EXPERIENCE CHAUTAUQUA FROM HOME
Can’t make it to Chautauqua? We have selected some of our favorite talks from 2020 for you to view at home! Check here frequently as we will continue to add events throughout 2021. Enjoy!
Dr. Philip Plait – Strange New Worlds: Is Earth Special?
Since the 1990s, astronomers have found over four thousand (and counting!) exoplanets, alien worlds orbiting other stars. These planets orbit a wide variety of stars, and themselves are all wildly different; huge, small, hot, cold, airless, or with thick atmospheres. As we learn more about them, we come closer to answering the Big Questions: Is there another Earth out there? And if so, will it support life? Is Earth unique, or is the galaxy filled with blue-green worlds that look achingly like our own? In this engaging and fun talk, astronomer Phil Plait will show you how we find these planets, and how our own compares to them.
Dr. Sheldon Drobot – RST: Humanity’s Next Great Leap
Dark energy and dark matter are not just the tales of exciting blockbuster movies – they are mysterious, ominous forces that can shape and destroy planets or build cosmic empires. Unlocking the mysteries of the universe requires a keen eye and WFIRST (the Wide Field Infrared Survey Telescope) will take the legacy left by the great Hubble Telescope and amplify its effects tremendously. Join us as we explore the mysteries of our own galaxy and that of our interstellar neighbors through the eyes of the most powerful telescope on Earth: WFIRST.
Sarah Bell – The Inimitable Theodosia Ammons
Long before Ruth Bader Ginsburg blazed a legal path for women’s rights, Chautauqua’s own Theodosia Ammons broke through barriers as president of the Colorado Equal Suffrage Association and the first female dean at Colorado Agricultural College (now Colorado State University). In 1899, she designed and built Gwenthean Cottage, a model Chautauqua home that preserves Ammons’ innovations for making women’s domestic work easier. Speaker Sarah Bell was joined by Catherine Long Gates, who gives the audience a first-ever virtual tour of Gwenthean Cottage. Gates is Ammons’ great niece, Boulder native and owner of Long’s Gardens.
The Iroquois Confederacy and U.S. Women’s Rights
Women of the 19th Century United States were fighting not just for voting rights, but for their very existence under the law. Organized religion, gender-related science, politics, policy, and social constructs all weighed heavily against personal autonomy for women. Fighting these odds, what inspired suffragists to think they could create a world where women could be agents of their own being? The surprising answer may lie with the powerful women of the Haudenosaunee, or Iroquois Confederacy of six nations (Mohawk, Oneida, Cayuga, Seneca, and Tuscarora) in upstate New York. This program is presented by Professor Sally Roesch Wagner and Mohawk Clan Mother Louise Herne.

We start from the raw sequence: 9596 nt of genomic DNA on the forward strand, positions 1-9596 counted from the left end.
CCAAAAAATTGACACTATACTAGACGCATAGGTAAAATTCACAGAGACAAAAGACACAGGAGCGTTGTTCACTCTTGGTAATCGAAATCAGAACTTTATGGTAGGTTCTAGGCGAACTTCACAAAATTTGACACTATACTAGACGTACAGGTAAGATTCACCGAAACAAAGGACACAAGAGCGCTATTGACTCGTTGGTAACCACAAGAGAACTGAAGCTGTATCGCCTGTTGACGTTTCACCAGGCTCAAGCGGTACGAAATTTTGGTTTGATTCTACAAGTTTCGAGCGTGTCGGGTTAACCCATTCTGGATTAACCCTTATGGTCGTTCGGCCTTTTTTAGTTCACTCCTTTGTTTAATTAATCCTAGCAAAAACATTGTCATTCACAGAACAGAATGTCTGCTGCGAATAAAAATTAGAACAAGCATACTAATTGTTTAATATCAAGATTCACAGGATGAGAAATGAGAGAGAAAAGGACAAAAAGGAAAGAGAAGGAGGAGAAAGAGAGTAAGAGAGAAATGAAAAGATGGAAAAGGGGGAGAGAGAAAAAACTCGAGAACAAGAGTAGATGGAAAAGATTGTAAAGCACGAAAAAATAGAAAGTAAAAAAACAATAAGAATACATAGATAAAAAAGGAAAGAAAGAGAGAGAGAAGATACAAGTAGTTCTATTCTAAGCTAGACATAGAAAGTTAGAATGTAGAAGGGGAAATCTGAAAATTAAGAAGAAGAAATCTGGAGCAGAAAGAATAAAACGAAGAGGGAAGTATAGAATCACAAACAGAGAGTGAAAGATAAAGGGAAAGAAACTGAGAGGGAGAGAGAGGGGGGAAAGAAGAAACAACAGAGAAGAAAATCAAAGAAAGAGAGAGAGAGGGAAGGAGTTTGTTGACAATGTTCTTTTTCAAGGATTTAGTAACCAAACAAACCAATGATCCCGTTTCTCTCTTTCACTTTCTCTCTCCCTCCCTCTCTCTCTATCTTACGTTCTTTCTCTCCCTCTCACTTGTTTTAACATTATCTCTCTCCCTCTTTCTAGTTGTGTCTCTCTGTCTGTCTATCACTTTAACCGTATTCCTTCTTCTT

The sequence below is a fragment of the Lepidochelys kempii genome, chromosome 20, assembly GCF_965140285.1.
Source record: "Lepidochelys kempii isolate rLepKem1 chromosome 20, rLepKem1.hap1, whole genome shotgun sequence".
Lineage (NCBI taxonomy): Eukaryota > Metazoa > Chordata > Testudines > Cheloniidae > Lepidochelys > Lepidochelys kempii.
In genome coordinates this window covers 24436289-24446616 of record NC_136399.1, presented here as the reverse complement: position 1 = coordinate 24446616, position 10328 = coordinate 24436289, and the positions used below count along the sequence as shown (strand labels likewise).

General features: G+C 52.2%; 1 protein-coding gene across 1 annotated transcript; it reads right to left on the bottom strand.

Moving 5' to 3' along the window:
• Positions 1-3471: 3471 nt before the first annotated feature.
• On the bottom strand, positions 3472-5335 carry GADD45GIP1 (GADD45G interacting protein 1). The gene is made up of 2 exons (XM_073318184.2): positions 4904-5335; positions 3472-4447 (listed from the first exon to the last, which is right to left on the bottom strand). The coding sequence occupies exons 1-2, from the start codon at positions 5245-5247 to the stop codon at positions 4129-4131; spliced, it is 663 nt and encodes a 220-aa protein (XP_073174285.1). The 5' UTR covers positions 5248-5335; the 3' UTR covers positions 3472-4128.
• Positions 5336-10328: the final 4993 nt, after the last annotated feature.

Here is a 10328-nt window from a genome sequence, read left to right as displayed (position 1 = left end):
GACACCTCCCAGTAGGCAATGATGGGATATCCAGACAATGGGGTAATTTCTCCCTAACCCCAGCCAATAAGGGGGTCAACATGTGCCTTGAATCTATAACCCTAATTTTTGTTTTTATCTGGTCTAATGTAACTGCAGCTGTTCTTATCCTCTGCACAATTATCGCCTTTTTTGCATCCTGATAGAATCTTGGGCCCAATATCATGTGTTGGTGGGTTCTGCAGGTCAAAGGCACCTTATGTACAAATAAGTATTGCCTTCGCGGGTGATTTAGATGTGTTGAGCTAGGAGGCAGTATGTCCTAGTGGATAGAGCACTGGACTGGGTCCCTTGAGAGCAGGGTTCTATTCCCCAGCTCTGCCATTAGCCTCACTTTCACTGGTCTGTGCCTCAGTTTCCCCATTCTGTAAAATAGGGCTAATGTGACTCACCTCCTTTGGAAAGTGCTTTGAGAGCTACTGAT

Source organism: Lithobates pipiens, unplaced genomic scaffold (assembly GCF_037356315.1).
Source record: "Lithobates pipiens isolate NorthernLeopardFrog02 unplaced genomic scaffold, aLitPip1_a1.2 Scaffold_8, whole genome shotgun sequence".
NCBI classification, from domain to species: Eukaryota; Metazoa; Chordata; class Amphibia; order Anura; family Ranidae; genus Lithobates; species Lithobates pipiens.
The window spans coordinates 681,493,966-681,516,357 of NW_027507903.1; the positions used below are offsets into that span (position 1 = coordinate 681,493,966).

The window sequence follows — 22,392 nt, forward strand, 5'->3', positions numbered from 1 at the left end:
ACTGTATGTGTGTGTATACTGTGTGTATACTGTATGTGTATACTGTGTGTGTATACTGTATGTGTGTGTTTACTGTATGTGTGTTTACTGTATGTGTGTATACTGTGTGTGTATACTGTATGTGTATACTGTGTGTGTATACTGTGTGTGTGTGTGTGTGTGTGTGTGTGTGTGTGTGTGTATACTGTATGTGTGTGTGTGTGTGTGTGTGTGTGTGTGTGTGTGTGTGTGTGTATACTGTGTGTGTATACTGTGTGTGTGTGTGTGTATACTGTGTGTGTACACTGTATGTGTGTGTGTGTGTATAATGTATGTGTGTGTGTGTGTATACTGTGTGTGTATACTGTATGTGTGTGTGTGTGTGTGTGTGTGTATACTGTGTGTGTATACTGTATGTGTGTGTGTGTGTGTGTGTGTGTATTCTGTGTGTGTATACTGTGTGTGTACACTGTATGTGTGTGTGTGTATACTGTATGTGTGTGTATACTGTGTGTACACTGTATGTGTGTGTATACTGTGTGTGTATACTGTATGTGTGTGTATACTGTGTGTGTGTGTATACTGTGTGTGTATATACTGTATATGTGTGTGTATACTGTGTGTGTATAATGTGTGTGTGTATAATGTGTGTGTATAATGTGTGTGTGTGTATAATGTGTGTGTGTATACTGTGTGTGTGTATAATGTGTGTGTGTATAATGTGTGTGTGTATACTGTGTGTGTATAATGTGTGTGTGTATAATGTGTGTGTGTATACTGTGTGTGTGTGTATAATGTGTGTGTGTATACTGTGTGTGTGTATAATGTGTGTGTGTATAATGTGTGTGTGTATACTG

Dr. Larry Esposito – Mysteries Cassini Did Not Solve
As plumes of dust and ice erupt through Saturn’s moon, Enceladus, the second-largest planet in our cosmic neighborhood remains a deep-seeded mystery. While the US-European space mission Cassini may have ended in 2017, there are still many mysteries to solve and interesting finds to unlock. How did Saturn’s rings form? Does Enceladus harbor life? Dr. Larry Esposito discusses the mysteries and data derived from Cassini and how it will shape our understanding of the ringed planet and its moons.
Jon Waterman – National Geographic Atlas of The National Parks
On assignment National Geographic, Jonathan Waterman embarked on an intensive research project to celebrate the National Parks in his book, the Atlas of the National Parks. Waterman, a former park ranger, has spent four decades—paddling, working as a rescuer, climbing and exploring—from the Everglades to Denali. An award-winning author of 14 books, Waterman has spoken to hundreds of audiences about environmental awareness in a rapidly changing world. His story follows his own career journey: from dirt-bag climber, to park service ranger, to wilderness spokesperson and National Endowment of the Arts Literary Fellow.
Los Seis de Boulder
The Boulder Six were six Chicano activists and students killed in two car bombings in Boulder, Colorado. The bombings occurred at the end of May 1974, and the name Los Seis de Boulder was coined posthumously. The students were protesting the treatment of Mexican-American students at the University of Colorado, Boulder at the time of their death. On May 27, 2020, a memorial stone was placed on the East side of the Chautauqua Auditorium commemorating the Los Seis de Boulder and the tragedy that occurred 46 years earlier. The memorial event included members of the families of the deceased, a City Council member, Chautauqua staff and the Boulder community.